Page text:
Cop Tickets Harvard Grad for Blaring "F*ck Tha Police."

Police cars in Ridge, Florida. Marc Serota MS/Reuters

A two-time Harvard graduate is fighting back against a Florida police officer who allegedly gave him three tickets for playing the N.W.A song "Fuck the Police."

Cesar Baldelomar, 26, a Crimson alum and law student at Florida International University is not only disputing the ticket, he's also consulted a lawyer and is asking the police department in Hialeah, Florida, near Miami, to investigate Harold Garzon, the officer in question.

The incident occurred over Thanksgiving weekend, when Baldelomar was driving to his mother's home in Hialeah in his black Grand Jeep Cherokee. He says was stopped at a red light, listening to music, not far from where Garzon was filling out paperwork related to a traffic accident, when suddenly, the N.W.A song came on the radio. When Garzon,, heard the chorus —"F*ck the police!"— he allegedly wasn't pleased.

"Really? You're really playing that song? Pull over," the officer told Baldelomar, according to an interview the student gave the Miami New Times.

Newsweek reached out to Garzon through the police department, which did not respond to a request for comment.

After he pulled over, Baldelomar says the officer asked him who owned the car and acted surprised when he said it was his. "I felt violated," he told Newsweek. "I never made a gesture or even looked at the guy when the song came on. It's just not fair."

Now, Baldelomar, who is on leave from law school for financial reasons, says he is consulting an attorney about filing a grievance against the police department. "Hialeah has a history of corrupt policing," he said in an interview, adding that he doesn't have a criminal record or points on his license. "It upsets me. I'm sure they do this on a regular basis to people who don't know their rights."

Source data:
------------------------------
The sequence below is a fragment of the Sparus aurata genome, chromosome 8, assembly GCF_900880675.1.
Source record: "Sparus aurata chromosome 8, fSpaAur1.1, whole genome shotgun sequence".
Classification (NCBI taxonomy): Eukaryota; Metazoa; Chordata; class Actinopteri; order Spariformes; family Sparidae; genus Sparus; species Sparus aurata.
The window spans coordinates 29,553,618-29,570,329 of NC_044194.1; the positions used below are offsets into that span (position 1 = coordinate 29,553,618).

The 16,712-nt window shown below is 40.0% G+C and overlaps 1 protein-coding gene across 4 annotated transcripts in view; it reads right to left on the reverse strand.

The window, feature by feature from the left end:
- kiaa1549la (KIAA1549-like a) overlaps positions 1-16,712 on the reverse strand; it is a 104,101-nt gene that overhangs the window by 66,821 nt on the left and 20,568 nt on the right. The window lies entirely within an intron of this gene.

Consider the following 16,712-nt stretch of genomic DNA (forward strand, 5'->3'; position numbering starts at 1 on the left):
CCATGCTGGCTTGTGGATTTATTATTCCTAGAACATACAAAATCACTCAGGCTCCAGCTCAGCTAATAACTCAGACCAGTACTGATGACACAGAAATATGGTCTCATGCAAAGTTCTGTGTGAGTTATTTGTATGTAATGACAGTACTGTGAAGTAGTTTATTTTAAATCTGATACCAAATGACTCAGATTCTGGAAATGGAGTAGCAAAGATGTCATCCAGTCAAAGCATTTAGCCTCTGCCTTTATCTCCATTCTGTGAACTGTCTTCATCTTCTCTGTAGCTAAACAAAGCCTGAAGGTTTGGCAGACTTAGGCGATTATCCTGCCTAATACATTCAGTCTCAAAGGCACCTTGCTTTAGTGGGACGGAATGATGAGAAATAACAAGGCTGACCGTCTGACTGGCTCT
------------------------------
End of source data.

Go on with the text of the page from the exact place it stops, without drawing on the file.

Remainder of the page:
As the Miami New Times first reported, Garzon has 16 other internal affairs claims against him, though it's not clear how many were legitimate.

In Baldelomar's case, the officer allegedly claimed it was illegal to play music loudly within 25 feet of another citizen, but Baldelomar knew this was false. Indeed, in 2012, the state Supreme Court in Florida ruled loud music laws were unconstitutional because they unreasonably restrict freedom of expression. "It was a case I had actually studied in law school," Baldelomar told the Miami New Times.

Baldelomar said he told Garzon he was wrong, and the Hialeah police officer was allegedly none too pleased. He called for backup, according to Baldelomar and two other officers approached and Garzon demanded proof of insurance. "I felt intimidated," Baldelomar said. "He was very curt."

The law student had the proof of insurance on his smartphone through a Geico application, but the officer allegedly said the law requires a paper record. In 2013, however, Florida passed a law accepting electronic proof of insurance coverage, one of 25 states to do so.

In the end, however. Baldelomar says he received three tickets: one for lacking proof of insurance, another for driving with out-of-state plates (he is a resident of Massachusetts) and yet another for not wearing a seatbelt (he says he was in fact wearing it). "It's not about the seriousness of the charge," Baldelomar says. "It's the principle."